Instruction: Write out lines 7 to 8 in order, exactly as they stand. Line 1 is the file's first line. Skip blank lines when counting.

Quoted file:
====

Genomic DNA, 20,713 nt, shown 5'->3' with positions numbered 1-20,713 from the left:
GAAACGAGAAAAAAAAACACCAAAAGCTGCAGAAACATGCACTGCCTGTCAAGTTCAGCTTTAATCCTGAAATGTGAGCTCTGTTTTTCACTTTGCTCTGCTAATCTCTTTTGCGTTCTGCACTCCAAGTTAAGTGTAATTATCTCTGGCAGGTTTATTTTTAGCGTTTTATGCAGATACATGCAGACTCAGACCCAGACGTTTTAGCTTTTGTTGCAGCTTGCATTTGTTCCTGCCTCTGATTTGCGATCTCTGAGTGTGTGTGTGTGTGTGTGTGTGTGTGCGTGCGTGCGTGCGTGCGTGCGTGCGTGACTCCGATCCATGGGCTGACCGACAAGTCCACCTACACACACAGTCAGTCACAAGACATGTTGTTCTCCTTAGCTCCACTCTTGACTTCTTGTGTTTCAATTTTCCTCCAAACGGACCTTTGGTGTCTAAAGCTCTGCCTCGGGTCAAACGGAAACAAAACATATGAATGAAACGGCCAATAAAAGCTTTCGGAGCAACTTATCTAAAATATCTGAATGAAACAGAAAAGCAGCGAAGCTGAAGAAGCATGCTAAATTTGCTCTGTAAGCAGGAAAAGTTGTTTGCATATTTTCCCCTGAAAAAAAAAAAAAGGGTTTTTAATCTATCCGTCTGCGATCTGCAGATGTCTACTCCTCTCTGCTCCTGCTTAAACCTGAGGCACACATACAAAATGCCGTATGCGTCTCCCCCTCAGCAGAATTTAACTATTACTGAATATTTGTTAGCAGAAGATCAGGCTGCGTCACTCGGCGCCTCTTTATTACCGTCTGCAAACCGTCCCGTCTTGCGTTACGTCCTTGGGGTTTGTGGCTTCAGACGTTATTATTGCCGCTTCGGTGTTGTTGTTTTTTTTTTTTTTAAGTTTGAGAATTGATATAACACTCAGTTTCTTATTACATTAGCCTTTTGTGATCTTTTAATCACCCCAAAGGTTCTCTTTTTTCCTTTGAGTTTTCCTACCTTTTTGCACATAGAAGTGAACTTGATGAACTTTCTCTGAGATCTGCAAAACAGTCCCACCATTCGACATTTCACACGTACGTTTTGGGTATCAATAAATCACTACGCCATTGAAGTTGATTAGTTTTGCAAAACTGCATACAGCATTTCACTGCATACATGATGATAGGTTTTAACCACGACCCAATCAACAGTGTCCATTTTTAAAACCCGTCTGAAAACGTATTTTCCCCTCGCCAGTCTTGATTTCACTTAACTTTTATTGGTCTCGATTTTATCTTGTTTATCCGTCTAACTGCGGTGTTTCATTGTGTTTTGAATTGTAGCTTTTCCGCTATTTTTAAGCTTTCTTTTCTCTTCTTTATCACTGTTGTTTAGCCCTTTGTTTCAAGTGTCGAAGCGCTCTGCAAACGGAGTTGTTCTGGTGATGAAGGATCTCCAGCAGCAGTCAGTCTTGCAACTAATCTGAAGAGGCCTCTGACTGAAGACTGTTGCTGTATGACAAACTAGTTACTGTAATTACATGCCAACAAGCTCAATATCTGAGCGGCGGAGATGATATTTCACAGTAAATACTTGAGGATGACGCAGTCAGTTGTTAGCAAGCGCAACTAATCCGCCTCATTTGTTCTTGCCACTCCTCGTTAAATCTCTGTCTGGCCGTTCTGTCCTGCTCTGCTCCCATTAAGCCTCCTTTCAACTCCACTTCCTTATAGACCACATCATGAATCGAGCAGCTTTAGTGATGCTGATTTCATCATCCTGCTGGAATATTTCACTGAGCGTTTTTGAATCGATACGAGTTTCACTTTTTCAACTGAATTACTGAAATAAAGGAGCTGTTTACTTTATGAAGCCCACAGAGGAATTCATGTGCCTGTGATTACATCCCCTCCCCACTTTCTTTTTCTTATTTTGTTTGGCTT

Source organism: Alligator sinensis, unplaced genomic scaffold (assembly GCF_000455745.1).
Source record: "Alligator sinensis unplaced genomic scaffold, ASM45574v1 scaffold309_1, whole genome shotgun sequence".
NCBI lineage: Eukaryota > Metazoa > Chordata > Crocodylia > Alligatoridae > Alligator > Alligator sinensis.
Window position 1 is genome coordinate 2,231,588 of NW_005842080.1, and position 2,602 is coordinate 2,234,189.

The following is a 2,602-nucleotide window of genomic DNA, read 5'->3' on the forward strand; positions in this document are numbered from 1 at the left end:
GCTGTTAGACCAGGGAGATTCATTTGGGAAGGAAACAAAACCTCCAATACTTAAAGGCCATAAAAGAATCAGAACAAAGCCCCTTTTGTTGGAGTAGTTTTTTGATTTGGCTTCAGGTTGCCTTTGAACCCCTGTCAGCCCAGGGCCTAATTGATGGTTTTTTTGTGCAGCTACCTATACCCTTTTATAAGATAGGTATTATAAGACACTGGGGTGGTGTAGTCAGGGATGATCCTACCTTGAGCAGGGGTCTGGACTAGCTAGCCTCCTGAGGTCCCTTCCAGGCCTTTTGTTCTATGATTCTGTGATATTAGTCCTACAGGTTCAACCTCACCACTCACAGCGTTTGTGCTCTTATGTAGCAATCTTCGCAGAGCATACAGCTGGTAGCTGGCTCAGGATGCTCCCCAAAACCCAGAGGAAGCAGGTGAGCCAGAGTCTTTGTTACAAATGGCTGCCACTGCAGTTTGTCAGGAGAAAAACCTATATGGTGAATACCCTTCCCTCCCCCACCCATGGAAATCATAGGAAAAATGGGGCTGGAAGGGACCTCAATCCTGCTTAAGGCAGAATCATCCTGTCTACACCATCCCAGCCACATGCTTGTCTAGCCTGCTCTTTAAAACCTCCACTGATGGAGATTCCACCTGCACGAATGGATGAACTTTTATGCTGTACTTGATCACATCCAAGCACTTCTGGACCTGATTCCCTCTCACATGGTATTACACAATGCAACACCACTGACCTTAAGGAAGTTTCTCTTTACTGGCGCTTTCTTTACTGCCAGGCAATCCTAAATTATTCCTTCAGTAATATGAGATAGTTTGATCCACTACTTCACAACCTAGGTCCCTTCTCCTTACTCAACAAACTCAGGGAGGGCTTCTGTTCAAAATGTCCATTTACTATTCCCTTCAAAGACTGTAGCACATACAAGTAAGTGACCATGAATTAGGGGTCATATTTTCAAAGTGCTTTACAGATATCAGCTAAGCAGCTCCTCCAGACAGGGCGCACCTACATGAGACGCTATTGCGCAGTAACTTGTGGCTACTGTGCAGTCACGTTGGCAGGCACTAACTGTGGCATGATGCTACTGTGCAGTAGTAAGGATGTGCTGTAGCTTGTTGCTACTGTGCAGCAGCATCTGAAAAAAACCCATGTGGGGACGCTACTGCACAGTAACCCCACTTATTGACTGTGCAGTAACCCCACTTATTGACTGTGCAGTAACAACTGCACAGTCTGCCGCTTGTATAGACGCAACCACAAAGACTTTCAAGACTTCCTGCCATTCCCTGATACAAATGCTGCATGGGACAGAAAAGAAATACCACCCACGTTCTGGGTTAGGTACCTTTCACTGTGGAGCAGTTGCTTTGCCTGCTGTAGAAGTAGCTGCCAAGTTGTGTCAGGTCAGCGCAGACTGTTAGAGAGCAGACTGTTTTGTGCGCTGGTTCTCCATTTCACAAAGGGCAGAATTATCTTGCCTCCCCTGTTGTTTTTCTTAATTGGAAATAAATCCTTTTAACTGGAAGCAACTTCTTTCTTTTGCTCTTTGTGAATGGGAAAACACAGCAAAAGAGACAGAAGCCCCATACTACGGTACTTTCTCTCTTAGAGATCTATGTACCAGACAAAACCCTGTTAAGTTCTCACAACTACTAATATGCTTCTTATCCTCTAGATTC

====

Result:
The following is a 2,602-nucleotide window of genomic DNA, read 5'->3' on the forward strand; positions in this document are numbered from 1 at the left end:
GCTGTTAGACCAGGGAGATTCATTTGGGAAGGAAACAAAACCTCCAATACTTAAAGGCCATAAAAGAATCAGAACAAAGCCCCTTTTGTTGGAGTAGTTTTTTGATTTGGCTTCAGGTTGCCTTTGAACCCCTGTCAGCCCAGGGCCTAATTGATGGTTTTTTTGTGCAGCTACCTATACCCTTTTATAAGATAGGTATTATAAGACACTGGGGTGGTGTAGTCAGGGATGATCCTACCTTGAGCAGGGGTCTGGACTAGCTAGCCTCCTGAGGTCCCTTCCAGGCCTTTTGTTCTATGATTCTGTGATATTAGTCCTACAGGTTCAACCTCACCACTCACAGCGTTTGTGCTCTTATGTAGCAATCTTCGCAGAGCATACAGCTGGTAGCTGGCTCAGGATGCTCCCCAAAACCCAGAGGAAGCAGGTGAGCCAGAGTCTTTGTTACAAATGGCTGCCACTGCAGTTTGTCAGGAGAAAAACCTATATGGTGAATACCCTTCCCTCCCCCACCCATGGAAATCATAGGAAAAATGGGGCTGGAAGGGACCTCAATCCTGCTTAAGGCAGAATCATCCTGTCTACACCATCCCAGCCACATGCTTGTCTAGCCTGCTCTTTAAAACCTCCACTGATGGAGATTCCACCTGCACGAATGGATGAACTTTTATGCTGTACTTGATCACATCCAAGCACTTCTGGACCTGATTCCCTCTCACATGGTATTACACAATGCAACACCACTGACCTTAAGGAAGTTTCTCTTTACTGGCGCTTTCTTTACTGCCAGGCAATCCTAAATTATTCCTTCAGTAATATGAGATAGTTTGATCCACTACTTCACAACCTAGGTCCCTTCTCCTTACTCAACAAACTCAGGGAGGGCTTCTGTTCAAAATGTCCATTTACTATTCCCTTCAAAGACTGTAGCACATACAAGTAAGTGACCATGAATTAGGGGTCATATTTTCAAAGTGCTTTACAGATATCAGCTAAGCAGCTCCTCCAGACAGGGCGCACCTACATGAGACGCTATTGCGCAGTAACTTGTGGCTACTGTGCAGTCACGTTGGCAGGCACTAACTGTGGCATGATGCTACTGTGCAGTAGTAAGGATGTGCTGTAGCTTGTTGCTACTGTGCAGCAGCATCTGAAAAAAACCCATGTGGGGACGCTACTGCACAGTAACCCCACTTATTGACTGTGCAGTAACCCCACTTATTGACTGTGCAGTAACAACTGCACAGTCTGCCGCTTGTATAGACGCAACCACAAAGACTTTCAAGACTTCCTGCCATTCCCTGATACAAATGCTGCATGGGACAGAAAAGAAATACCACCCACGTTCTGGGTTAGGTACCTTTCACTGTGGAGCAGTTGCTTTGCCTGCTGTAGAAGTAGCTGCCAAGTTGTGTCAGGTCAGCGCAGACTGTTAGAGAGCAGACTGTTTTGTGCGCTGGTTCTCCATTTCACAAAGGGCAGAATTATCTTGCCTCCCCTGTTGTTTTTCTTAATTGGAAATAAATCCTTTTAACTGGAAGCAACTTCTTTCTTTTGCTCTTTGTGAATGGGAAAACACAGCAAAAGAGACAGAAGCCCCATACTACGGTACTTTCTCTCTTAGAGATCTATGTACCAGACAAAACCCTGTTAAGTTCTCACAACTACTAATATGCTTCTTATCCTCTAGATTC